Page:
Ultimately, using walking lunges to combat side-to-side imbalances and improve your balance and coordination translates into stronger squats. No, you won’t be building up to a one-rep max with your lunges, so you won’t be building strength in exactly the same way. But every little thing you do during your walking lunges — including increasing your hip mobility — turns around and benefits your squat.
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With better unilateral strength, your movements under heavy weight become more efficient. When you’re more efficient, you can push more weight. Improving your balance and coordination offers a similar boost to your squat max. Increasing your hip mobility can also help you get further down into your squat more comfortably. Putting less effort into achieving the right position to begin with means putting a lot more effort into moving ever more weight.
How to Do the Walking Lunge
The walking lunge is similar to a regular lunge, except you’re — you guessed it — walking forward. This more dynamic movement can improve your mobility while increasing your lower body strength.
- Stand up tall with your feet hip-width apart.
- While keeping your shoulders pulled down and back and your gaze directly ahead, step straight forward with your right foot until your feet are staggered.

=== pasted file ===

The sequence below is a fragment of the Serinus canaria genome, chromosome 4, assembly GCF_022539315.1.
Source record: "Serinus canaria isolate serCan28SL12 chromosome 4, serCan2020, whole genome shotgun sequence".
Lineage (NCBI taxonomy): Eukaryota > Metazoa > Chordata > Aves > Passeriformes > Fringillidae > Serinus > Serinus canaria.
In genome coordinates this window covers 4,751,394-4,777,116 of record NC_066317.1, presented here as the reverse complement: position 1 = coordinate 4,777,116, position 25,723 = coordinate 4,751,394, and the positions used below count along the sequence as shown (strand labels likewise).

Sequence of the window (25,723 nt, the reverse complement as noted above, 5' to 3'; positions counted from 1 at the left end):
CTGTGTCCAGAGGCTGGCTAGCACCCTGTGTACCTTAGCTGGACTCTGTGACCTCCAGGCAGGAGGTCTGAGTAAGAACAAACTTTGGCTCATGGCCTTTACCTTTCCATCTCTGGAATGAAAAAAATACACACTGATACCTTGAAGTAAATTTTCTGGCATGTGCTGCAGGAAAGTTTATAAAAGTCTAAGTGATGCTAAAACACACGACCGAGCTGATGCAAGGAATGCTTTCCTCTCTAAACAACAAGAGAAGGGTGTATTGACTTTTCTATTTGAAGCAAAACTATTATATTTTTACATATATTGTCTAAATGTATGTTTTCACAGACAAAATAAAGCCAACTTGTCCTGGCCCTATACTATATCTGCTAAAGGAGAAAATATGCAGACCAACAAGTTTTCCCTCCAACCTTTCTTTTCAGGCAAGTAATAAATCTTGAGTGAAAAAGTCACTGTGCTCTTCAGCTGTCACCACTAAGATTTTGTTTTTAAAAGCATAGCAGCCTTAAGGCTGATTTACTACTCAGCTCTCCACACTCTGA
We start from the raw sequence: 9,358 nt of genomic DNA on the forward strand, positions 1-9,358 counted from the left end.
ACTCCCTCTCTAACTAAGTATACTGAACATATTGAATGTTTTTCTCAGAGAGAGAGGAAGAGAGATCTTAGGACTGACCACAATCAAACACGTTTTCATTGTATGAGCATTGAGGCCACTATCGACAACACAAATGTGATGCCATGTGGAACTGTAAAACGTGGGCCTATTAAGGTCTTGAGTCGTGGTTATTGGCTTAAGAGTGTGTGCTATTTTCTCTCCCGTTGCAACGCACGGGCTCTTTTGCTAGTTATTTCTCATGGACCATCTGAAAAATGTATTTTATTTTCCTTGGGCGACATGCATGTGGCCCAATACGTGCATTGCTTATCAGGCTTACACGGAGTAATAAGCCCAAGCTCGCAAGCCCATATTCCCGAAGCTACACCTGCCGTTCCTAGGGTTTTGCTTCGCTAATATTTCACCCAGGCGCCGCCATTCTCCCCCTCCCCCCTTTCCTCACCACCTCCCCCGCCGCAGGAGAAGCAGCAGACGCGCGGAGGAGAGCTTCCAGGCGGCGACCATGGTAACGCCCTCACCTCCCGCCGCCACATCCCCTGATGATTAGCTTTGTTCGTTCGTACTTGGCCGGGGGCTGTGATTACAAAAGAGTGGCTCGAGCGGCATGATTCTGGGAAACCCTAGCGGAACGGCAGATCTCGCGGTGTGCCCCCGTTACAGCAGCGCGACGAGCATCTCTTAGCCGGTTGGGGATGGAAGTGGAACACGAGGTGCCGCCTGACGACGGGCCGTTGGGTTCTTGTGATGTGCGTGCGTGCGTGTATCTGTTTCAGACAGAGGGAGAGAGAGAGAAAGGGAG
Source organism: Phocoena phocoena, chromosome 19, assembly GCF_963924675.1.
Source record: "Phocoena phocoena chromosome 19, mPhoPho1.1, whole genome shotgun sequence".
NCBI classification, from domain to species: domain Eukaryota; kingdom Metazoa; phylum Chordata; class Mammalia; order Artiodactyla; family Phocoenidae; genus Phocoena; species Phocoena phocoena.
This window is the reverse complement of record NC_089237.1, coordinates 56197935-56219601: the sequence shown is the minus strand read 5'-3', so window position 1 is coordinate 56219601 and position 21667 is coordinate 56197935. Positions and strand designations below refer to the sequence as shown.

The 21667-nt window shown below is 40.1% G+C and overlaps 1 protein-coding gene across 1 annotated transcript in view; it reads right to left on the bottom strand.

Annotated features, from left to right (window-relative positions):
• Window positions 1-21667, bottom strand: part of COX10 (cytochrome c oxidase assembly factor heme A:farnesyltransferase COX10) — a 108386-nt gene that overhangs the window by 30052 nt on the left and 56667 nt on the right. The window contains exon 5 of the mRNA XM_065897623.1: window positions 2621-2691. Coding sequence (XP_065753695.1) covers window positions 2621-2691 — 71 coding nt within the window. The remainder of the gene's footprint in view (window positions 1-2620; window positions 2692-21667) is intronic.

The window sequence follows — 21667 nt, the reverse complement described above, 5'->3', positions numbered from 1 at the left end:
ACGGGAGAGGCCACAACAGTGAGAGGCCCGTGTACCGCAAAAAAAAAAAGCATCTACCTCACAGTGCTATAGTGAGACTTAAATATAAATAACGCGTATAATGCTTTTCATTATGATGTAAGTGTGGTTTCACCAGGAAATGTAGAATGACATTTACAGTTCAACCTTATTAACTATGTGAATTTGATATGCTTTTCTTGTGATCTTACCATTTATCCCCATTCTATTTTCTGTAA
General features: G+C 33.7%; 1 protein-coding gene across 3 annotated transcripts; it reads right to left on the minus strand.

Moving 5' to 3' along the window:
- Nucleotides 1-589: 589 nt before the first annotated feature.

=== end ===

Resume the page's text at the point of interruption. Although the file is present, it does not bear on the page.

- Lower your body straight to the ground by bending both knees at the same time.
- Once they’ve both reached 90 degrees, press through your front heel to stand back up.
- Once your hips are fully extended, start to step your left foot forward and repeat the same motion.
- Continue to walk forward until you reach a desired distance or rep count.
Walking Lunge Variations
The lunge is one of those exercises that has plenty of variations that each offer their own unique benefits. You can load pretty much any variation with dumbbells, kettlebells, or a barbell to maximize benefits and progressively overload your training.
The name pretty much gives this variation away. Instead of stepping forward into a lunge, you’ll step backwards. The reverse lunge helps put more emphasis on your glutes and hamstrings versus your quads.
This version is also easier for many people to balance, possibly because there’s less pressure on your knees. If you’re new to lunges, this can be a good one to start with.
You may not be ready to add walking into your lunges, but that doesn’t mean you can’t get similar benefits. The forward lunge uses the same movement pattern as the walking lunge without the actual walking part.
You’ll still work all the same muscle groups, but the demand for balance is slightly lower.
Combine the dynamic movement of the walking lunge with a forward and reverse lunge to get the pendulum lunge. Swinging your leg back and forth requires a lot more balance, stability, and core strength.
This movement is especially transferable to sports-related activities because it requires so much balance under more momentum. This variation builds lower body strength while improving speed and agility.